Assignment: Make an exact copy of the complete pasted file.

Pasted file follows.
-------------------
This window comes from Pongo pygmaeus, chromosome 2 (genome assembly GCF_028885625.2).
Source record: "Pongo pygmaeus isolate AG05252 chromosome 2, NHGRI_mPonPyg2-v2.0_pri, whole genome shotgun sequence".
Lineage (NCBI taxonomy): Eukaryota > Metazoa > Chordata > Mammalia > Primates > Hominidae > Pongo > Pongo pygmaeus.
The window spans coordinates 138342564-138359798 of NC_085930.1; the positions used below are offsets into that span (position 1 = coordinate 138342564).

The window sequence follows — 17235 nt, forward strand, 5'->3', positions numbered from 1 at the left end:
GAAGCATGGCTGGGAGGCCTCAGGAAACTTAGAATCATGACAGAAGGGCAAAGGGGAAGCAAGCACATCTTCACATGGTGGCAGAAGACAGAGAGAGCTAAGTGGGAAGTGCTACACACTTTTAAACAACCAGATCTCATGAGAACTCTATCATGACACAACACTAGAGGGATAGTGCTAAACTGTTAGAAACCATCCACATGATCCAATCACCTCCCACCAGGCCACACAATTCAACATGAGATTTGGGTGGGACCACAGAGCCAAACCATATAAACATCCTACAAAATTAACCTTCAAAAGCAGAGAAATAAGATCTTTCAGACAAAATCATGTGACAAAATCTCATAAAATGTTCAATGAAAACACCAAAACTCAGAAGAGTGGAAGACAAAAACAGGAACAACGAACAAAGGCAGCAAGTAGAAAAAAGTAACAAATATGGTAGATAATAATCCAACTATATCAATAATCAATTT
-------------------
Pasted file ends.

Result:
This window comes from Pongo pygmaeus, chromosome 2 (genome assembly GCF_028885625.2).
Source record: "Pongo pygmaeus isolate AG05252 chromosome 2, NHGRI_mPonPyg2-v2.0_pri, whole genome shotgun sequence".
Lineage (NCBI taxonomy): Eukaryota > Metazoa > Chordata > Mammalia > Primates > Hominidae > Pongo > Pongo pygmaeus.
The window spans coordinates 138342564-138359798 of NC_085930.1; the positions used below are offsets into that span (position 1 = coordinate 138342564).

The window sequence follows — 17235 nt, forward strand, 5'->3', positions numbered from 1 at the left end:
GAAGCATGGCTGGGAGGCCTCAGGAAACTTAGAATCATGACAGAAGGGCAAAGGGGAAGCAAGCACATCTTCACATGGTGGCAGAAGACAGAGAGAGCTAAGTGGGAAGTGCTACACACTTTTAAACAACCAGATCTCATGAGAACTCTATCATGACACAACACTAGAGGGATAGTGCTAAACTGTTAGAAACCATCCACATGATCCAATCACCTCCCACCAGGCCACACAATTCAACATGAGATTTGGGTGGGACCACAGAGCCAAACCATATAAACATCCTACAAAATTAACCTTCAAAAGCAGAGAAATAAGATCTTTCAGACAAAATCATGTGACAAAATCTCATAAAATGTTCAATGAAAACACCAAAACTCAGAAGAGTGGAAGACAAAAACAGGAACAACGAACAAAGGCAGCAAGTAGAAAAAAGTAACAAATATGGTAGATAATAATCCAACTATATCAATAATCAATTT